Winds tore off the roof liner at Grandville Towers during Hurricane Sandy on October 29, (Photo by Ken Kalada. Click to enlarge)


Tenants of Red Bank’s Grandville Towers face rent increases as high as 15 percent under a $3.8 million capital improvement plan to be considered next month by the borough’s rent leveling board.

Teddy Construction Company, owner of the 91-unit high-rise complex, is scheduled make its pitch for the increases at a special board meeting April 2. [UPDATE: The April 2 meeting has been canceled at the request of Teddy’s lawyer. No new date has been set.]

Whether rents can be raised to Teddy’s satisfaction will hinge on whether work slated for the 10-story structure on Morford Place qualifies as capital improvements or maintenance, according to board officials.

Under the borough’s rent control law, landlords are allowed to impose rent surcharges for capital improvements, but not regular maintenance, said board attorney Gene Anthony. One of the decisions the board will make is whether each component of the planned work is a capital improvement or simple maintenance, he said.

As an example, Anthony noted that carpeting is not a capital improvement because of its relatively short life span. “A roof is a capital improvement, but repair to a roof is not,” he said.

“We also analyze whether they truly are passing [the rent increases] among all rentals.”

Current rents at Grandville Towers range from $938 a month for a 615-square-foot studio to $1,482 a month for a top-end 1,035-square-foot unit, according to information Teddy filed with the borough. Over the course of the improvements – scheduled in three phases – rent for a studio would rise by $113 per month, and $190 per month for the most-expensive units.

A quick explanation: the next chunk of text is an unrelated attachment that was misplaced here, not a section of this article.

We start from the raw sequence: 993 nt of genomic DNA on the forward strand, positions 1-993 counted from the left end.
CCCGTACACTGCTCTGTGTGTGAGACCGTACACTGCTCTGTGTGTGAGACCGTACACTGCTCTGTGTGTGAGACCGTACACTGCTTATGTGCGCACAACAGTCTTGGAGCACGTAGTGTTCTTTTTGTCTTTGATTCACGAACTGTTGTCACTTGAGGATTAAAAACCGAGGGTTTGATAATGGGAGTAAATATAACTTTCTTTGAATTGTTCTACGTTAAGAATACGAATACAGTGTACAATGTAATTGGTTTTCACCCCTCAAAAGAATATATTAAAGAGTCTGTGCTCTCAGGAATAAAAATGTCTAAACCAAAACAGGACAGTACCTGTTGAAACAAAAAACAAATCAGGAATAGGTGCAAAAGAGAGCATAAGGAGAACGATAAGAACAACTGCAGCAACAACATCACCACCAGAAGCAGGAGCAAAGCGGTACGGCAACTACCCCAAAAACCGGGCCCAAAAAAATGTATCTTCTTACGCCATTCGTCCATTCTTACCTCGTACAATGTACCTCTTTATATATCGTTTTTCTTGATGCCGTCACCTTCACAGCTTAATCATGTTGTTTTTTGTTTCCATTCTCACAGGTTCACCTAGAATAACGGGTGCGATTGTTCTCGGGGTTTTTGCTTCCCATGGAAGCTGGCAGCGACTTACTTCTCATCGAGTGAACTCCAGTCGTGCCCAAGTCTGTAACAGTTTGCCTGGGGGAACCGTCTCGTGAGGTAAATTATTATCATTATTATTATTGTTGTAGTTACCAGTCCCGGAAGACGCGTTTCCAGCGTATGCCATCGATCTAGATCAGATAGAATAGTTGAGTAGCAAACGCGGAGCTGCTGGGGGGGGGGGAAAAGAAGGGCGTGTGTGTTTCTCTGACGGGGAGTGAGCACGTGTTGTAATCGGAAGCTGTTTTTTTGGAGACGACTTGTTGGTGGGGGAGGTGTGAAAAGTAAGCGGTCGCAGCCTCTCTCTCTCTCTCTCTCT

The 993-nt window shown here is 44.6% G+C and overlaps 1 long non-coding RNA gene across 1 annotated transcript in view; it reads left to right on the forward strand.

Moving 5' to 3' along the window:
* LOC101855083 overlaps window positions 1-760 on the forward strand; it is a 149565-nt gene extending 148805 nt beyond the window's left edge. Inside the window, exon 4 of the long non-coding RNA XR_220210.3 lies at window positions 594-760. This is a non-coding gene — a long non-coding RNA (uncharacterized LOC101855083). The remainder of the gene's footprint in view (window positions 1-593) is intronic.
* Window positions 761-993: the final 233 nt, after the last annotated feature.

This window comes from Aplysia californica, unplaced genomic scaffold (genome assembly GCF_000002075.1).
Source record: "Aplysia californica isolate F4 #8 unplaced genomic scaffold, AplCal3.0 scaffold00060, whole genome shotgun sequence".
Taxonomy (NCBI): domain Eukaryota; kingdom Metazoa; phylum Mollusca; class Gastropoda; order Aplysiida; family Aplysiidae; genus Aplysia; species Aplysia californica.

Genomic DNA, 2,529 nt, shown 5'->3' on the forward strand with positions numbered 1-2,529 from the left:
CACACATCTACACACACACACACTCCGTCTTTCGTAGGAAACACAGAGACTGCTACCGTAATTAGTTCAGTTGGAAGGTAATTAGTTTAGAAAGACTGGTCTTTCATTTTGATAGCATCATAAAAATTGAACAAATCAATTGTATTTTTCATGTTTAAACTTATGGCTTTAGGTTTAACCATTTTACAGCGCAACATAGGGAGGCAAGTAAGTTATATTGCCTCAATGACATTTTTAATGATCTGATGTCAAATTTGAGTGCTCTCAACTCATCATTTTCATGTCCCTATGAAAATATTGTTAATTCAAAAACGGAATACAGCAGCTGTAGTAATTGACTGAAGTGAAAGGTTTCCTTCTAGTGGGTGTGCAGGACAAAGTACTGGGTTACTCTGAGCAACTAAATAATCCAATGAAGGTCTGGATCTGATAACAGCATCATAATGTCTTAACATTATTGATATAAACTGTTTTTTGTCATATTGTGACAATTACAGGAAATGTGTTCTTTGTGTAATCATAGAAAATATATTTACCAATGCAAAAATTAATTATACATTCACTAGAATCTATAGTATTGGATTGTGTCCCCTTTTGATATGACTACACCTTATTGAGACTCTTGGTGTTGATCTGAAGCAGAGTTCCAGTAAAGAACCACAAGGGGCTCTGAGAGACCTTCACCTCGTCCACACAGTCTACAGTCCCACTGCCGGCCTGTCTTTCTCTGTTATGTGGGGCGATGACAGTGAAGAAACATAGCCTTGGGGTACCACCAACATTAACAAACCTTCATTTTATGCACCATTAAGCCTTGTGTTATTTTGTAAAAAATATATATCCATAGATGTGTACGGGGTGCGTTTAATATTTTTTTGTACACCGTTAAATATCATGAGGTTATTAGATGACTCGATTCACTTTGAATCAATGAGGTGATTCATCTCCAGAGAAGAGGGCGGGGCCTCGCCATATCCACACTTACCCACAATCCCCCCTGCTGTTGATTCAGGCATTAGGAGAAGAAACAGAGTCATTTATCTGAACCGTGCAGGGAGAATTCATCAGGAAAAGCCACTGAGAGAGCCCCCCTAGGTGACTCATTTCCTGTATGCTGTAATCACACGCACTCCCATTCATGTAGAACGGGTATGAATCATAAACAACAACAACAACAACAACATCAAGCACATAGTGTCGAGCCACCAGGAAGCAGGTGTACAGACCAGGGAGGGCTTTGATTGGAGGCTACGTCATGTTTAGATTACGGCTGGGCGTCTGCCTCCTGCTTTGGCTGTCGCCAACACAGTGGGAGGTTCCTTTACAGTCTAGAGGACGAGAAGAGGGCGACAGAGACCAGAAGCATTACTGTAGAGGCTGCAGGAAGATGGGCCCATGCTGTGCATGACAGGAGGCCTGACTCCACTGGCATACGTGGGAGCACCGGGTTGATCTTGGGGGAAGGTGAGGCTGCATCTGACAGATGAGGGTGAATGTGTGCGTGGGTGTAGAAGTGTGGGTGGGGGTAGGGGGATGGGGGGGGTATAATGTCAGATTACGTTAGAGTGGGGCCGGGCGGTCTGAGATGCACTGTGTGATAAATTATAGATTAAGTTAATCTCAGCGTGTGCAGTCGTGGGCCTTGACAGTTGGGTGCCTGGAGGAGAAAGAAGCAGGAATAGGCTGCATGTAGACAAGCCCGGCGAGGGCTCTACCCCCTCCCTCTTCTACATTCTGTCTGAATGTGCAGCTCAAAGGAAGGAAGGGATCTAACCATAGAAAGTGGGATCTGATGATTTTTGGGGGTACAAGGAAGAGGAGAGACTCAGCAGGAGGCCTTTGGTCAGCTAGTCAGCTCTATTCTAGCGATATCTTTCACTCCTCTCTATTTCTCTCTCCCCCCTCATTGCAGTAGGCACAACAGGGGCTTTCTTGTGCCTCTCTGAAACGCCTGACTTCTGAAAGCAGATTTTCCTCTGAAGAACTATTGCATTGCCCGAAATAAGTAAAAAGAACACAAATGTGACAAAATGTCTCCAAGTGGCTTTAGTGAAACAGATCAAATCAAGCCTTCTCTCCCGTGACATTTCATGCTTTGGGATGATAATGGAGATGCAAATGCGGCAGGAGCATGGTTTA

Among the $1.096 million of phase 1 improvements are: cabana and fitness center, $472,000; elevator car, $109,000; entrance portico, $70,000; and glass railings, $628,000, Teddy’s filing indicates.

The $1.075 million phase 2 work includes:  building facial stucco, $375,000; fire suppression system, $443,000; and $109,000 for the pool.

The $811,000 phase 3 plan proposes landscaping at $341,000; parking lot and curbing at $129,000; and $27,000 for fitness center equipment.

Some units in Grandville Towers sustained water damage during Hurricane Sandy, when a portion of the roof blew off. Further damage resulted from a snowstorm the following week, Teddy’s filing indicates.

Peter Wersinger, attorney for the owner, said in a letter to the board that the project is a plus for both the tenants and the borough.

“The increased self-esteem that Grandville occupants will experience from the beautification of their collective home should extend to all borough residents, who will able to take pride in an aesthetically pleasing structural facelift that identifies and denotes the town of Red Bank.”

Wersinger also said the improvements would mean additional tax revenue for the borough through a higher property assessment. The property, PRC Management Group, is assessed at $7.85 million, according to online tax records.

A hearing on the application that had been scheduled for last week was delayed because property manager Tom Arnone had a scheduling conflict with his role as a Monmouth County Freeholder, said borough Councilwoman Kathy Horgan, council liaison to the board.